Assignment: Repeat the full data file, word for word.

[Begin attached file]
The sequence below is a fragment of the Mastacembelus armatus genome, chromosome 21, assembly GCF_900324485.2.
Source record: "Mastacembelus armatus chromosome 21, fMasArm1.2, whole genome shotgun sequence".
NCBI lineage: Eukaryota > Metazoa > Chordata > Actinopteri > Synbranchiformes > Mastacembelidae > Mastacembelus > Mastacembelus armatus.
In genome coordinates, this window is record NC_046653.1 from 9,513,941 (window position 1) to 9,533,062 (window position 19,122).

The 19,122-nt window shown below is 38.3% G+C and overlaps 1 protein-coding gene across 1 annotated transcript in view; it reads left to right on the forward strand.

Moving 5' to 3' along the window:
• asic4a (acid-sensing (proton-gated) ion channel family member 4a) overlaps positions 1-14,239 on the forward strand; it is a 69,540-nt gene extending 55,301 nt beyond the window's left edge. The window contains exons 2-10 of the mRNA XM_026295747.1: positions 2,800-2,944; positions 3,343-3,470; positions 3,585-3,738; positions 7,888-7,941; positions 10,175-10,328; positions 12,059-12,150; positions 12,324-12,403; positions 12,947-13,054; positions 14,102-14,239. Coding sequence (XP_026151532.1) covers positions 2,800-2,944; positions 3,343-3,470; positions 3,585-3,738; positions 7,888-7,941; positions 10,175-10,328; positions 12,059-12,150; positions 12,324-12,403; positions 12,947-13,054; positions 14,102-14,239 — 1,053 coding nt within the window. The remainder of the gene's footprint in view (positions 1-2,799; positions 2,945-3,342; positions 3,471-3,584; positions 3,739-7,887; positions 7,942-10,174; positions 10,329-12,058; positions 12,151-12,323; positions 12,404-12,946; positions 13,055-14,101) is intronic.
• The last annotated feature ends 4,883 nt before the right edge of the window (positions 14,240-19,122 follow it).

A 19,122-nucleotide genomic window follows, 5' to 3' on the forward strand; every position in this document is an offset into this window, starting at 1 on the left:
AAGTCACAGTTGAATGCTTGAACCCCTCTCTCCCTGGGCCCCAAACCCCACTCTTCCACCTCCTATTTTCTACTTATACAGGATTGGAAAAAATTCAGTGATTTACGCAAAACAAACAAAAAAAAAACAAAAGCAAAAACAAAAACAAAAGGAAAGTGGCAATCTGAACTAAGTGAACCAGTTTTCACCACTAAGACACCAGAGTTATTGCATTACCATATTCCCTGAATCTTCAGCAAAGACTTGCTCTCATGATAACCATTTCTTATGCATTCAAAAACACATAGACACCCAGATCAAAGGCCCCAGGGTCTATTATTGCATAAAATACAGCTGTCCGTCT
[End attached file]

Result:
The sequence below is a fragment of the Mastacembelus armatus genome, chromosome 21, assembly GCF_900324485.2.
Source record: "Mastacembelus armatus chromosome 21, fMasArm1.2, whole genome shotgun sequence".
NCBI lineage: Eukaryota > Metazoa > Chordata > Actinopteri > Synbranchiformes > Mastacembelidae > Mastacembelus > Mastacembelus armatus.
In genome coordinates, this window is record NC_046653.1 from 9,513,941 (window position 1) to 9,533,062 (window position 19,122).

The 19,122-nt window shown below is 38.3% G+C and overlaps 1 protein-coding gene across 1 annotated transcript in view; it reads left to right on the forward strand.

Moving 5' to 3' along the window:
• asic4a (acid-sensing (proton-gated) ion channel family member 4a) overlaps positions 1-14,239 on the forward strand; it is a 69,540-nt gene extending 55,301 nt beyond the window's left edge. The window contains exons 2-10 of the mRNA XM_026295747.1: positions 2,800-2,944; positions 3,343-3,470; positions 3,585-3,738; positions 7,888-7,941; positions 10,175-10,328; positions 12,059-12,150; positions 12,324-12,403; positions 12,947-13,054; positions 14,102-14,239. Coding sequence (XP_026151532.1) covers positions 2,800-2,944; positions 3,343-3,470; positions 3,585-3,738; positions 7,888-7,941; positions 10,175-10,328; positions 12,059-12,150; positions 12,324-12,403; positions 12,947-13,054; positions 14,102-14,239 — 1,053 coding nt within the window. The remainder of the gene's footprint in view (positions 1-2,799; positions 2,945-3,342; positions 3,471-3,584; positions 3,739-7,887; positions 7,942-10,174; positions 10,329-12,058; positions 12,151-12,323; positions 12,404-12,946; positions 13,055-14,101) is intronic.
• The last annotated feature ends 4,883 nt before the right edge of the window (positions 14,240-19,122 follow it).

A 19,122-nucleotide genomic window follows, 5' to 3' on the forward strand; every position in this document is an offset into this window, starting at 1 on the left:
AAGTCACAGTTGAATGCTTGAACCCCTCTCTCCCTGGGCCCCAAACCCCACTCTTCCACCTCCTATTTTCTACTTATACAGGATTGGAAAAAATTCAGTGATTTACGCAAAACAAACAAAAAAAAAACAAAAGCAAAAACAAAAACAAAAGGAAAGTGGCAATCTGAACTAAGTGAACCAGTTTTCACCACTAAGACACCAGAGTTATTGCATTACCATATTCCCTGAATCTTCAGCAAAGACTTGCTCTCATGATAACCATTTCTTATGCATTCAAAAACACATAGACACCCAGATCAAAGGCCCCAGGGTCTATTATTGCATAAAATACAGCTGTCCGTCT